CD19 as a Target in the Treatment of DLBCL - Episode 11
Recommendations for managing patients with diffuse large B-cell lymphoma on tafasitamab.
Marin F. Xavier, MD: You were really good [talking about] the ADCC [antibody-dependent cell cytotoxicity] and ADCT [antibody-drug conjugate toxicity] tafasitamab with the mechanism of action. We went through that and went through the L-MIND, the First-MIND, and the Re-MIND trials. That covers tafasitamab-lenalidomide. Also, you were very kind to discuss the frontMIND study and what to look out for granted that we had early phase and not a lot of randomized data to report out for long-term follow-up.
We’ve got some efficacy response rates and safety information. I mentioned safety a little in that most of my experience with tafasitamab has been toxicity related to lenalidomide. There’s a 6% or 8% infusion reaction rate. I haven’t held the infusion for anything. I have to try to train my pharmacists that I’m getting the labs for the lenalidomide, don’t hold up to wait for the results for the tafasitamab. There are very few things that I’m holding the tafasitamab for. Of course, it’s a pan–B-cell depleter, and we want patients to get response from their vaccines for COVID-19, although maybe it’s moot in this population. I haven’t held it to get a COVID-19 shot. Do you have the same experience clinically with your toxicity and management of that for the combination?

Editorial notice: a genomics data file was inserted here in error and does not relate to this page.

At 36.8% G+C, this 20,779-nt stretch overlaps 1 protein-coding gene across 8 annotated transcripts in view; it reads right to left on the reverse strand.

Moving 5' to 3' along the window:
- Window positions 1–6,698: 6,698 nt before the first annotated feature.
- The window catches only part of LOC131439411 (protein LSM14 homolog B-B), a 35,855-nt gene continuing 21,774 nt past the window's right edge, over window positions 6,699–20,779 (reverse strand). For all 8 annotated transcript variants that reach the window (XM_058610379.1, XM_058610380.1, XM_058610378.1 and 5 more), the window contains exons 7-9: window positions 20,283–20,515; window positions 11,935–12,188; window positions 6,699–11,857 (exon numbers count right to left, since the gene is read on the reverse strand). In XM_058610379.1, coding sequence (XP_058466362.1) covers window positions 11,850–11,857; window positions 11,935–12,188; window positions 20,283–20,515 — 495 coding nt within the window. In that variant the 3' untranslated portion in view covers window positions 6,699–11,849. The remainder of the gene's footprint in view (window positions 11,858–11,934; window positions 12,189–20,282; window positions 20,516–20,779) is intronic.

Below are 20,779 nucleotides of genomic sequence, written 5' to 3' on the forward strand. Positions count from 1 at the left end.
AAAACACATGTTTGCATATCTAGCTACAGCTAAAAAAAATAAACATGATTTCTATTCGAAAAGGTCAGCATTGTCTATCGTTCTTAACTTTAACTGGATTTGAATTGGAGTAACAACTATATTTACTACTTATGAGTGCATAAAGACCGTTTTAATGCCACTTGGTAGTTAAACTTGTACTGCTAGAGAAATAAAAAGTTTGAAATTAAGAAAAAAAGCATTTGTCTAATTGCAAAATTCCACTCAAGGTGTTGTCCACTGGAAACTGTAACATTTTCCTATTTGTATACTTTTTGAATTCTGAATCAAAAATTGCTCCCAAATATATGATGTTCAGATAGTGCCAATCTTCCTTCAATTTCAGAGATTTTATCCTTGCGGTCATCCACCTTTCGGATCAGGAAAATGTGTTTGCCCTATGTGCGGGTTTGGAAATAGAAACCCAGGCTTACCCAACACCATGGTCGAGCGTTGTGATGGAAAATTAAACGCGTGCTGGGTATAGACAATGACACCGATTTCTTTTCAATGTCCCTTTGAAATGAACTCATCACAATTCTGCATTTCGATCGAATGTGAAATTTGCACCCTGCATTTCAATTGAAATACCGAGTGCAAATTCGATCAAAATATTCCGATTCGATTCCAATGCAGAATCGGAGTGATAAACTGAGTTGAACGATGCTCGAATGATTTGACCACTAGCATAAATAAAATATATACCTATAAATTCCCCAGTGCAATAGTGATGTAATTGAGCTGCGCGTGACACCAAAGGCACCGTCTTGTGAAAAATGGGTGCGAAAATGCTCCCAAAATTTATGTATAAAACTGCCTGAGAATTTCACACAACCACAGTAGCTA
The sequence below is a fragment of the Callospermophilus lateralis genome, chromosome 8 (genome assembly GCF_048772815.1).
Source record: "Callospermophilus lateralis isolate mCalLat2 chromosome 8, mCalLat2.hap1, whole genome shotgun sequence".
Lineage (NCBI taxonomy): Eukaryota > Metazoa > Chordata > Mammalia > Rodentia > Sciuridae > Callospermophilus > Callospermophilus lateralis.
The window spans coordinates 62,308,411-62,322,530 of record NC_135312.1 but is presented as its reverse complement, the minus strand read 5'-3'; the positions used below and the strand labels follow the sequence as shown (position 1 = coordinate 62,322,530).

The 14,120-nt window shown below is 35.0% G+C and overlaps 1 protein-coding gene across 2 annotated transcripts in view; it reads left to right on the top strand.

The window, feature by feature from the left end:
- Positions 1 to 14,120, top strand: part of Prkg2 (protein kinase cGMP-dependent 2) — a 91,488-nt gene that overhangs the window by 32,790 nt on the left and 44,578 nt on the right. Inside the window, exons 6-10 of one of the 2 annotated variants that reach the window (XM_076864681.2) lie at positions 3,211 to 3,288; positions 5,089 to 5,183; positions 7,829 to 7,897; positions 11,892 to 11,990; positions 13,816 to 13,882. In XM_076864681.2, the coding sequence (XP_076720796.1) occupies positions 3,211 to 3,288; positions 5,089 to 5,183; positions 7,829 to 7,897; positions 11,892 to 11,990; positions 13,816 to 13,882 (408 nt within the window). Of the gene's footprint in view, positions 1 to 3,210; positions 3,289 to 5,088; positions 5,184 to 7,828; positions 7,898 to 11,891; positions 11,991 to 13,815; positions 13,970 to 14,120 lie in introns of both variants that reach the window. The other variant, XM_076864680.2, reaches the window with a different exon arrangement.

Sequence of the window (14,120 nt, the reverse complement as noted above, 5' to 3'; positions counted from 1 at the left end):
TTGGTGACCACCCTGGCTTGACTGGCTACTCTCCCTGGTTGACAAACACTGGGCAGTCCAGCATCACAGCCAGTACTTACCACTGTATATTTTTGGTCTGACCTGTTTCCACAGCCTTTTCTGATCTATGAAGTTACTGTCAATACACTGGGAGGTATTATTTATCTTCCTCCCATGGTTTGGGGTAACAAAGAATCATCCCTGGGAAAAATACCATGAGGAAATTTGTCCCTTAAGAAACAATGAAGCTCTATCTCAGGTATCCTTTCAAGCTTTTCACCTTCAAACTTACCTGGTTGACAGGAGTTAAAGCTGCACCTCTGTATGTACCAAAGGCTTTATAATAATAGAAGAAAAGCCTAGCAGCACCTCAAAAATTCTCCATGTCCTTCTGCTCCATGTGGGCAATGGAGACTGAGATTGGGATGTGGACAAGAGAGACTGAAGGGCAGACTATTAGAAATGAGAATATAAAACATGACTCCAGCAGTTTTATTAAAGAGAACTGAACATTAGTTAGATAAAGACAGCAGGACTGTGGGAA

John M. Burke, MD: I agree with everything you said, but I think a lot of the toxicity is from lenalidomide.
Transcript edited for clarity.